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Brazilian Church celebrates week against modern slavery with focus on Covid-19
Many vulnerable people in Brazil face exploitative labor conditions13 May 2021. The Pastoral Commission for the Land (CPT), the social arm of the Brazilian Bishops’ Conference (CNBB) dealing with the rights of farm workers, is holding its annual national Communication Week against Slavery-related Work.

By Lisa Zengarini


During the Week against Slavery-related Work, which runs until 14 May, information resources are made available to make workers aware of their rights against modern forms of slavery. The initiative was first launched in Bahia in 2016, and since 2019 has been held at a national level.

Forced labour and slavery-like exploitation

Its key date is Abolition Day, on 13 May, which commemorates the end of slavery in Brazil (1888).

Although slavery was officially abolished 133 years ago, forced labour and slavery-like exploitation continue to affect the most vulnerable in Brazilian society, the majority of whom are of African descent.

According to the CPT, between 1995 and the end of 2020, the country has recorded nearly 56,000 people living in near-slavery conditions.

In 2020, in spite of limited inspections due to the Covid-19 pandemic, 112 cases of slave labour were detected, involving 1,390 people, 1,040 of whom were subsequently freed.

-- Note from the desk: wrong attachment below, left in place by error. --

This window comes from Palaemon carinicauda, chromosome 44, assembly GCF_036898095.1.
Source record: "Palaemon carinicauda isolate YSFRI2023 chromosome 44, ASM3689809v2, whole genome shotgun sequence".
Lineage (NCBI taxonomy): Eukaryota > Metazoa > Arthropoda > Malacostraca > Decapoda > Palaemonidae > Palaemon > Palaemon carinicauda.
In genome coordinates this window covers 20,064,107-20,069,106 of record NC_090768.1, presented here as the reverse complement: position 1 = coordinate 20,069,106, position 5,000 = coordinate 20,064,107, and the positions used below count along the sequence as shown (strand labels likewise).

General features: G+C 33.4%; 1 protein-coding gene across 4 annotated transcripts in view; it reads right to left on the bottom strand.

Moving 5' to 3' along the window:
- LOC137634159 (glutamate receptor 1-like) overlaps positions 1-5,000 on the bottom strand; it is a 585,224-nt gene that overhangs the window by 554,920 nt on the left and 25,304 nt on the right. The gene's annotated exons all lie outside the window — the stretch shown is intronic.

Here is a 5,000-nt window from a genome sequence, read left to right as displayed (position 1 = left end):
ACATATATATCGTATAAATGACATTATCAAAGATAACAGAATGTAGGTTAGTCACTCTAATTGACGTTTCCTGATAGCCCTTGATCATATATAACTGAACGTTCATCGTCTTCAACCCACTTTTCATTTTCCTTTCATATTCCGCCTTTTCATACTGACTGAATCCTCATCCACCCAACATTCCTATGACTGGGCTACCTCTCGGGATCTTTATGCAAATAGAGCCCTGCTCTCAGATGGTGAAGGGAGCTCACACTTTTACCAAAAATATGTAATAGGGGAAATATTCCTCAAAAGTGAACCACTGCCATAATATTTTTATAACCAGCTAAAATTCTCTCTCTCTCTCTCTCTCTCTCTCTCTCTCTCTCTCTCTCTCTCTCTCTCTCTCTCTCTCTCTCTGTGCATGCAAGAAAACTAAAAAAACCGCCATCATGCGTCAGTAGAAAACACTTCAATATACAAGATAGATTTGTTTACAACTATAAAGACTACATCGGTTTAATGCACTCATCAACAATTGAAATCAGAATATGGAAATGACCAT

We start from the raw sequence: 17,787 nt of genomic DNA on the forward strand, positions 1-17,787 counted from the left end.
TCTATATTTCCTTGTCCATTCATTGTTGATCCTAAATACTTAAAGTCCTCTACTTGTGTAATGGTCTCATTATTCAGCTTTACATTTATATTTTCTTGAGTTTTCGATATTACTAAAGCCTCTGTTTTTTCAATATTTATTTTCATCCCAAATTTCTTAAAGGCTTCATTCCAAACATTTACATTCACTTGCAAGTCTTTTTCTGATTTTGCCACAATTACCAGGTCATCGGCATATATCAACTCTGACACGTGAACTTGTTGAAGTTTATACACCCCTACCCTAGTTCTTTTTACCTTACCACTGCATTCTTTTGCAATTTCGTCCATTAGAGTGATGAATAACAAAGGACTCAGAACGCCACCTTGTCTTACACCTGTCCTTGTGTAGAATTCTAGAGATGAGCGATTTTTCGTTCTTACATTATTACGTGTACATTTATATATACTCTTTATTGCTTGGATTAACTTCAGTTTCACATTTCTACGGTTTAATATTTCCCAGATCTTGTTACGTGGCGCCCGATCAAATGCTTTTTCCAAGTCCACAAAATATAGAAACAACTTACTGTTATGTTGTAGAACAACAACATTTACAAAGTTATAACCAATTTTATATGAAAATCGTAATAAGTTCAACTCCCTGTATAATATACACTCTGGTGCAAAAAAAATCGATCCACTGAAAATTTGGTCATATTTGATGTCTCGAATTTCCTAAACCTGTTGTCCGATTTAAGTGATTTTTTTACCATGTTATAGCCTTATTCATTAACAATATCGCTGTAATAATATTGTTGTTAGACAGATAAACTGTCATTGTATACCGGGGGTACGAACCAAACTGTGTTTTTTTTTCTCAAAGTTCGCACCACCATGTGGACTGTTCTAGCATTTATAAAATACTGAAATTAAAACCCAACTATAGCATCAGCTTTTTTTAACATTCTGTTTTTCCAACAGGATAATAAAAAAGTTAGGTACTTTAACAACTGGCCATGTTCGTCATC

Public opinion in Brazil was particularly shocked by the case of Madalena Giordano, an Afro-Brazilian woman who had been working for 38 years since childhood with no pay and no rights for her family, in the city of Patos de Minas, in Mato Grosso State.

Impact of the Covid-19 crisis

As CNBB points out, when a person is enslaved he/she “is reduced to an object, with no rights", because the only concern of his/her exploiter is profit.

“The worker’s life energy is drained out, his dignity and freedom denied."

In the present times of socioeconomic crisis and increasing poverty slave labour is on the rise again in Brazil. The coronavirus pandemic has increased social vulnerability, exposing more Brazilians to exploitation.

The issue is being discussed on 13 May at a special live event organized by the Pastoral Commission for the Land on its social networks.

Church support for exploited workers 

CPT supports exploited workers by helping them send their complaints to the competent authorities, including the Special Labor Inspection Division, the Labour Ministry and the Federal Police.

Exploiting workers either through forced labour, or by imposing exhausting working hours, degrading working conditions or restricting freedom, is punished in Brazil with imprisonment from two to eight years and a fine.